At the beginning of the year, Chelsea lost its public works commissioner, Fidel Maltez. Maltez was hired as Reading’s Town Manager.

“Many of you know how highly I regard Fidel,” said Ambrosino. “I look at him as someone who is just an incredible administrator and an incredible public servant. He has made my life so much easier here, and a lot of the tremendous progress that we’ve made in the last five years has come because of his hard work and dedication.”

In July, deputy public works commissioner Lou Mammolette was promoted to the top public works job.

Thanks to the 2020 census and redistricting, Chelsea finally got a state representative who represents the entire city in 2022.

In the Democratic primary, City Councilor Judith Garcia topped fellow councilor Robinson and School Committee member Roberto Jimenez Rivera.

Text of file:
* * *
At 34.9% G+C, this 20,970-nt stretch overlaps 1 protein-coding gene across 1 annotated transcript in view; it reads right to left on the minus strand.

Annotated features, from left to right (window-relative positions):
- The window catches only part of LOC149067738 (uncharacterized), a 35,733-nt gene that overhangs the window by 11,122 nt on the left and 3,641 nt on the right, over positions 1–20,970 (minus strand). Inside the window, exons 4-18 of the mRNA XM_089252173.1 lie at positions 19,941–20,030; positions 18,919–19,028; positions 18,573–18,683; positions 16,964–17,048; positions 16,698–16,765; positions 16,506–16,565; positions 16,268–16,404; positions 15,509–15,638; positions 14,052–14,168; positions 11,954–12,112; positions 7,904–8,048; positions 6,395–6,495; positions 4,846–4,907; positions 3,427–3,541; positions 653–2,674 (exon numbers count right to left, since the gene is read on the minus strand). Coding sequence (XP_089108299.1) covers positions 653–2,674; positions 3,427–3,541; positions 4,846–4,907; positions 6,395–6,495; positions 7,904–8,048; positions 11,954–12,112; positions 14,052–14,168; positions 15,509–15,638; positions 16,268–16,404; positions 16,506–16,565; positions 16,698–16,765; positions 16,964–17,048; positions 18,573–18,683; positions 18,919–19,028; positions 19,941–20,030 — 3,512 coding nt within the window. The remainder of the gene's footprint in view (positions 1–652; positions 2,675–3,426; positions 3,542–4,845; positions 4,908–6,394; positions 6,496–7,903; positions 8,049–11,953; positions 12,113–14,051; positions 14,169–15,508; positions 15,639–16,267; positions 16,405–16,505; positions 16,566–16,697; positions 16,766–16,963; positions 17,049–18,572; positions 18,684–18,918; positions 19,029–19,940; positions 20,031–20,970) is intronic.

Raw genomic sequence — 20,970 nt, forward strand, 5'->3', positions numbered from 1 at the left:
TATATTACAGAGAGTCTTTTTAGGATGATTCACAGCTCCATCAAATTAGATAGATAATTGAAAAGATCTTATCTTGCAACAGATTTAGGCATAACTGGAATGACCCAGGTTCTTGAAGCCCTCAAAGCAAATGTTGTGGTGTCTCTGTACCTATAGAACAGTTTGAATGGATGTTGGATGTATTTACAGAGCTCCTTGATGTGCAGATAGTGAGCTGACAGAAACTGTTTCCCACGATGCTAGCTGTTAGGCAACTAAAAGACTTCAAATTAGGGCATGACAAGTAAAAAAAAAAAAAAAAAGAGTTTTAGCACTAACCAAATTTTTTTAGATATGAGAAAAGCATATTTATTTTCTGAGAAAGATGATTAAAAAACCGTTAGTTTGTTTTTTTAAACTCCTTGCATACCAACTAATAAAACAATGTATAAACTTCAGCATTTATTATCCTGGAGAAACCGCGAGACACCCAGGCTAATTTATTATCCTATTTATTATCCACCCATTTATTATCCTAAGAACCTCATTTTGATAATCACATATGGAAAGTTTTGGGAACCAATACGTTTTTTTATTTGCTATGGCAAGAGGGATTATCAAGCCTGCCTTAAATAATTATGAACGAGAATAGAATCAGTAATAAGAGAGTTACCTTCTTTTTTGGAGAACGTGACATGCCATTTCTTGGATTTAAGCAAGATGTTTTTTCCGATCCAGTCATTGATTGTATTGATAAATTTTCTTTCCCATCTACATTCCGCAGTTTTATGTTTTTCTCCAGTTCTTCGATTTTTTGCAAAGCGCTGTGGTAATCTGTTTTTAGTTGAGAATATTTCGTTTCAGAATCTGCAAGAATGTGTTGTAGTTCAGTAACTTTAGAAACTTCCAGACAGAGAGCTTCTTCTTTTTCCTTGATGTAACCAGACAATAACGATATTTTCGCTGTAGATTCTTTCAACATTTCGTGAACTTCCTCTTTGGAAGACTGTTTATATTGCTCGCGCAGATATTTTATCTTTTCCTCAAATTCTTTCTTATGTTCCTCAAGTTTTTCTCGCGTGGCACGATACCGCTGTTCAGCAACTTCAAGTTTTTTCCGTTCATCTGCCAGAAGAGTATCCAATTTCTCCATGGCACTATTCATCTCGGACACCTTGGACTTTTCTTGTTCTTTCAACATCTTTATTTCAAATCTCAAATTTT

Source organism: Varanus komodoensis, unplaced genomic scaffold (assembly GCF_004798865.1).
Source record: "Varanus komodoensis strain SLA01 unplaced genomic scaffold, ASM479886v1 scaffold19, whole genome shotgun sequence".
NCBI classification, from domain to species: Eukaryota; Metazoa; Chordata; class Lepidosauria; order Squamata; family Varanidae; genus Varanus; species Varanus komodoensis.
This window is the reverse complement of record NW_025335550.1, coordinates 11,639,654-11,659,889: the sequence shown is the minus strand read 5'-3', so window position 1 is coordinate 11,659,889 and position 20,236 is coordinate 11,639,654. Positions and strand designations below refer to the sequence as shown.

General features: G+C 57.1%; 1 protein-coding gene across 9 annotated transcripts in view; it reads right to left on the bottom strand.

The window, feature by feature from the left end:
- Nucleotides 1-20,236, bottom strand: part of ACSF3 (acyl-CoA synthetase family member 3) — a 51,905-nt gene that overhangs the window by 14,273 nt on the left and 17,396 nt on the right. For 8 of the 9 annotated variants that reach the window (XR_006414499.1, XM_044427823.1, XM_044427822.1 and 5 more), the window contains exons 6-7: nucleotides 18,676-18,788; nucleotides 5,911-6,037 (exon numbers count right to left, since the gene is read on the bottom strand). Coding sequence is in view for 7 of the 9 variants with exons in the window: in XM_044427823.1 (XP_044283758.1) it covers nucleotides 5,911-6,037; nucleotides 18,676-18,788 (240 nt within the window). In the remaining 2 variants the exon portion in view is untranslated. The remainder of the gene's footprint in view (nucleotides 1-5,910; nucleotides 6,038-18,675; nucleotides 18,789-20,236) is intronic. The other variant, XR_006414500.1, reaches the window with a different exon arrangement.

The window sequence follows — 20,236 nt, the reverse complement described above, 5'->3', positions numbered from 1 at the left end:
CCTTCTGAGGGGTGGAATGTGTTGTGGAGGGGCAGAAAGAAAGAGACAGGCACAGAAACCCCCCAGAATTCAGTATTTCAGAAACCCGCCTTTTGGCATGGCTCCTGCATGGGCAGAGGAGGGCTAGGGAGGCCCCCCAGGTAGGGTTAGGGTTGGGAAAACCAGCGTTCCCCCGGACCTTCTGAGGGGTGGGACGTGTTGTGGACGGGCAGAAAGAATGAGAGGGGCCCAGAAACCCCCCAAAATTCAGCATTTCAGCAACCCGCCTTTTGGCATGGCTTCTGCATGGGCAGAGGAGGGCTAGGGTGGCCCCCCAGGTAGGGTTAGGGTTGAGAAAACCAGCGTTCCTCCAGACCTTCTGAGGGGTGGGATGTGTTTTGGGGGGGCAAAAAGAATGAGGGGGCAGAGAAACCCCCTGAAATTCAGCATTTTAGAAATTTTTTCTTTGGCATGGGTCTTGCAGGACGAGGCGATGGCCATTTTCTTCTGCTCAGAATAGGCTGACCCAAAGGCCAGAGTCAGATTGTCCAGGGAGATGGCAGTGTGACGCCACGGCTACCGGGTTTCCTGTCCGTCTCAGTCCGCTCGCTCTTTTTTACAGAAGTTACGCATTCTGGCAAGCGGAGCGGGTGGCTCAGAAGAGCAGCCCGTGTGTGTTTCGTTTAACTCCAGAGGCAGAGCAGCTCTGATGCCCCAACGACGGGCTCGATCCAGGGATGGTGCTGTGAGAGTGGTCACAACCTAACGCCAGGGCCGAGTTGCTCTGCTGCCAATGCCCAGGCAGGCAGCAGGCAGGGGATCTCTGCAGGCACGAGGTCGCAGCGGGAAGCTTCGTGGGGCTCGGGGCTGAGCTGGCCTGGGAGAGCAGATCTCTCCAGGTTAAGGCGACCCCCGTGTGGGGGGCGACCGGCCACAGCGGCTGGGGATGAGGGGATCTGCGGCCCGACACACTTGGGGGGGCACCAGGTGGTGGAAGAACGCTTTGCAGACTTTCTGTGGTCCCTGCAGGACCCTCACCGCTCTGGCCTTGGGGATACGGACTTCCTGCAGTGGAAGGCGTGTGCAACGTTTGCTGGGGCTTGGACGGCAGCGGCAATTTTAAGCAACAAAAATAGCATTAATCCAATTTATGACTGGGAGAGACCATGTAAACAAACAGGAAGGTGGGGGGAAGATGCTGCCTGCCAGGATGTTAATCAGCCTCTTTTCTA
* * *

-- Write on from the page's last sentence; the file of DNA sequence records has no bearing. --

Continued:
In the general election, she defeated another city councilor, Republican Todd Taylor.

“I am honored to be the first Chelsea native to represent my city in this capacity, the first woman or Latina in this position and the first Central American elected to the (Massachusetts) legislature,” Garcia stated following the election. “I have spent the last seven years fighting for Chelsea on the City Council, and am more than ready to advocate for Chelsea and Everett on Beacon Hill.”

While there was much turnover in city government, school leadership was as stable as it has been since before the Covid-19 pandemic.

The School Committee extended a new five-year contract to Superintendent of Schools Dr. Almi Abeyta.

“I am grateful that I have been given the opportunity to continue the work in Chelsea Public Schools,” said Abeyta. “We have an amazing team in place, and I look forward to working with our community to ensure we deliver a high-quality education to every student in every classroom.”

As has been the case in many past years, Chelsea students were able to affect change in the school system.